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Asian Shares Mostly Lower On Trade Deal Worries

asianmarket 021219 11nov19 lt

Asian stocks ended mostly lower on Monday, with Chinese and Hong Kong markets pacing the declines, as regional data proved to be a mixed bag and tensions soared in Hong Kong following the death on Friday of a 22-year-old student.

U.S. President Donald Trump's remarks last week also cast fresh doubts over the prospects of a trade deal between the world's two largest economies.

Chinese shares fell the most in over four months on concerns over slowing growth and uncertainty around a proposed U.S.-China trade deal.

The benchmark Shanghai Composite Index plunged 54.21 points, or 1.8 percent to 2,909.97, marking its worst session since July 8 as inflation data from China brought slowdown fears to the fore.

While China's consumer price index grew at its fastest pace in about eight years, a measure of producer prices fell the most in more than three years in October, underscoring the problem of moderating demand.

Hong Kong's Hang Seng Index plunged 724.59 points, or 2.6 percent, to 26,926.55 after political tensions flared up in the city once again.

Japanese shares closed lower to snap a four-day winning streak as Trump's latest comments on trade undercut hopes for a deal anytime soon. Disappointing machinery orders data also weighed on sentiment.

Japan's machinery orders fell for a third straight month in September, raising doubts over whether the recent strength in capital goods shipments would last.

The Nikkei 225 Index dropped 60.03 points, or 0.3 percent, to 23,331.84, while the broader Topix finished marginally higher at 1,704.03.

Market heavyweight Fast Retailing shed 0.9 percent and SoftBank Group dropped 1 percent. Honda Motor jumped 4.2 percent after unveiling a $915 million share buyback. Nissan edged down slightly ahead of its half-year earnings due on Tuesday.

Meanwhile, Australian stocks rose notably after Wall Street's major indexes reached record closing highs on Friday despite fresh worries about U.S.-China trade negotiations.

The benchmark S&P ASX 200 Index climbed 48.40 points, or 0.7 percent, to 6,772.50, while the broader All Ordinaries Index ended up 43.80 points, or 0.6 percent, at 6,877.

CSL rallied 3.5 percent on a brokerage upgrade, and hearing implant manufacturer Cochlear advanced 2.1 percent. Weak iron ore prices weighed on the mining sector, with Rio Tinto falling 2.4 percent and Fortescue Metals Group tumbling 5.5 percent.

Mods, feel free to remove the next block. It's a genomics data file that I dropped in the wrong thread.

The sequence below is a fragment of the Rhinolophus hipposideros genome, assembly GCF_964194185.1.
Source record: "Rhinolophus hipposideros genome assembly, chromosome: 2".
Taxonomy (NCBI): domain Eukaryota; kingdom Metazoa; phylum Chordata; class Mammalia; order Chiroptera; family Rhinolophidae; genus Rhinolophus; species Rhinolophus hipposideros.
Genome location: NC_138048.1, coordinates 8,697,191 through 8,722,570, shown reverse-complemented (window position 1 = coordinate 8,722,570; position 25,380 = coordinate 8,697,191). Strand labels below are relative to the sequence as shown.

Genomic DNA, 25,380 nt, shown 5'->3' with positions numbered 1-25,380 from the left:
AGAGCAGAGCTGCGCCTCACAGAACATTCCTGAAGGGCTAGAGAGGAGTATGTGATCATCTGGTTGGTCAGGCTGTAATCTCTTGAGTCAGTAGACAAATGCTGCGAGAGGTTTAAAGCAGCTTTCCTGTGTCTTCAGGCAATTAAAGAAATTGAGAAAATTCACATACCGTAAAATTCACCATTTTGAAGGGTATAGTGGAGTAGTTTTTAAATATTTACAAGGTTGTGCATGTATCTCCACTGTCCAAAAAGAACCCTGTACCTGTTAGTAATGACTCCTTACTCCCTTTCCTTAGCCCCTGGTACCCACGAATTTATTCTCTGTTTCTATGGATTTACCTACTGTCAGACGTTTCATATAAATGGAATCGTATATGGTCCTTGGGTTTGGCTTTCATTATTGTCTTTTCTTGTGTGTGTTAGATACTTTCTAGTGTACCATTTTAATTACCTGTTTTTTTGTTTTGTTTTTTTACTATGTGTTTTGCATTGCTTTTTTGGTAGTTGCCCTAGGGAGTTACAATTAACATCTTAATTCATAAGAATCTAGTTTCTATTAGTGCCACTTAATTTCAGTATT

Lender ANZ declined 2.6 percent on going ex-dividend. The other three big banks rose between 1.1 percent and 1.4 percent. Elders jumped 4.8 percent after the agricultural products company said it would be able to withstand the worst of the drought.

Bubs Australia soared 4.7 percent after it signed a two-year distribution deal with Vietnam's mother and baby store chain BiboMart JS Company.

Seoul stocks fell on doubts about when the world's two largest economies may end a 16-month trade war. The benchmark Kospi dropped 13.14 points, or 0.6 percent, to 2,124.09.

New Zealand shares eked out modest gains, with the benchmark S&P/NZX 50 Index ending up 42.81 points, or 0.4 percent, at 10,919.79. Sky Network Television shares rose over 1 percent after the company secured broadcasting rights for the 2022 and 2026 Commonwealth Games.

Total retail card spending in New Zealand fell 0.6 percent sequentially in October after a 0.2 percent rise in September, figures from Statistics New Zealand showed.

Malaysia's KLSE Composite Index edged down 0.1 percent after a government report showed the country's industrial output rose 1.7 percent year-on-year in September, the same rate as seen in August.

U.S. stocks inched up on Friday to reach record closing highs as a measure of consumer sentiment showed improvement and Walt Disney's third quarter earnings beat forecasts, helping offset comments by President Trump that he hasn't agreed to lift tariffs on China.

The Dow Jones Industrial Average inched up marginally and the S&P 500 rose 0.3 percent, while the tech-heavy Nasdaq Composite gained half a percent.

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